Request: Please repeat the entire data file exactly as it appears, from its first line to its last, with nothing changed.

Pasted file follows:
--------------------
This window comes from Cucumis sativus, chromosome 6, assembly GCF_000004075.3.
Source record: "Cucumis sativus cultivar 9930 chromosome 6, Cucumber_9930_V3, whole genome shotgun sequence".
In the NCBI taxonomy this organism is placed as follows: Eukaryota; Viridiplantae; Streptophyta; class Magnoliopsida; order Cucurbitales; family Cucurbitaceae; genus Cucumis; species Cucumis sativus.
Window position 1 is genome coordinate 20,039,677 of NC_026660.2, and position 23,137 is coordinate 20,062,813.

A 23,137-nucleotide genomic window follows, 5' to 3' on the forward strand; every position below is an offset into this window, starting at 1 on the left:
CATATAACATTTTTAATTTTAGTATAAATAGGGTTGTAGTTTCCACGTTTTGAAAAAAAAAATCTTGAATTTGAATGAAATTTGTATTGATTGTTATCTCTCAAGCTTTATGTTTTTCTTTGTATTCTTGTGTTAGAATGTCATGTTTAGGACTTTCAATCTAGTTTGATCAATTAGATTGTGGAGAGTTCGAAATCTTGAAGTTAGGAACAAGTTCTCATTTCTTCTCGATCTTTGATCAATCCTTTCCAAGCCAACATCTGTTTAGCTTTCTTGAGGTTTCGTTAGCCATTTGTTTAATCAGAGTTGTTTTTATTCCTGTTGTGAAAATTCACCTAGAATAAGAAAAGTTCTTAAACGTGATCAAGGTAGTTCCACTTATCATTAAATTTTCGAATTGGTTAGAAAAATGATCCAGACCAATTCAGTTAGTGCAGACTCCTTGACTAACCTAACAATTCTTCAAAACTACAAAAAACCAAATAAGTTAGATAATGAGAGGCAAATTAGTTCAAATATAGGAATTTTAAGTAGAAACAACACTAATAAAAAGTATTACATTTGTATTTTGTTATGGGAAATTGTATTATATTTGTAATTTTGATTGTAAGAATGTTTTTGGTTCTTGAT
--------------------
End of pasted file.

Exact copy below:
This window comes from Cucumis sativus, chromosome 6, assembly GCF_000004075.3.
Source record: "Cucumis sativus cultivar 9930 chromosome 6, Cucumber_9930_V3, whole genome shotgun sequence".
In the NCBI taxonomy this organism is placed as follows: Eukaryota; Viridiplantae; Streptophyta; class Magnoliopsida; order Cucurbitales; family Cucurbitaceae; genus Cucumis; species Cucumis sativus.
Window position 1 is genome coordinate 20,039,677 of NC_026660.2, and position 23,137 is coordinate 20,062,813.

A 23,137-nucleotide genomic window follows, 5' to 3' on the forward strand; every position below is an offset into this window, starting at 1 on the left:
CATATAACATTTTTAATTTTAGTATAAATAGGGTTGTAGTTTCCACGTTTTGAAAAAAAAAATCTTGAATTTGAATGAAATTTGTATTGATTGTTATCTCTCAAGCTTTATGTTTTTCTTTGTATTCTTGTGTTAGAATGTCATGTTTAGGACTTTCAATCTAGTTTGATCAATTAGATTGTGGAGAGTTCGAAATCTTGAAGTTAGGAACAAGTTCTCATTTCTTCTCGATCTTTGATCAATCCTTTCCAAGCCAACATCTGTTTAGCTTTCTTGAGGTTTCGTTAGCCATTTGTTTAATCAGAGTTGTTTTTATTCCTGTTGTGAAAATTCACCTAGAATAAGAAAAGTTCTTAAACGTGATCAAGGTAGTTCCACTTATCATTAAATTTTCGAATTGGTTAGAAAAATGATCCAGACCAATTCAGTTAGTGCAGACTCCTTGACTAACCTAACAATTCTTCAAAACTACAAAAAACCAAATAAGTTAGATAATGAGAGGCAAATTAGTTCAAATATAGGAATTTTAAGTAGAAACAACACTAATAAAAAGTATTACATTTGTATTTTGTTATGGGAAATTGTATTATATTTGTAATTTTGATTGTAAGAATGTTTTTGGTTCTTGAT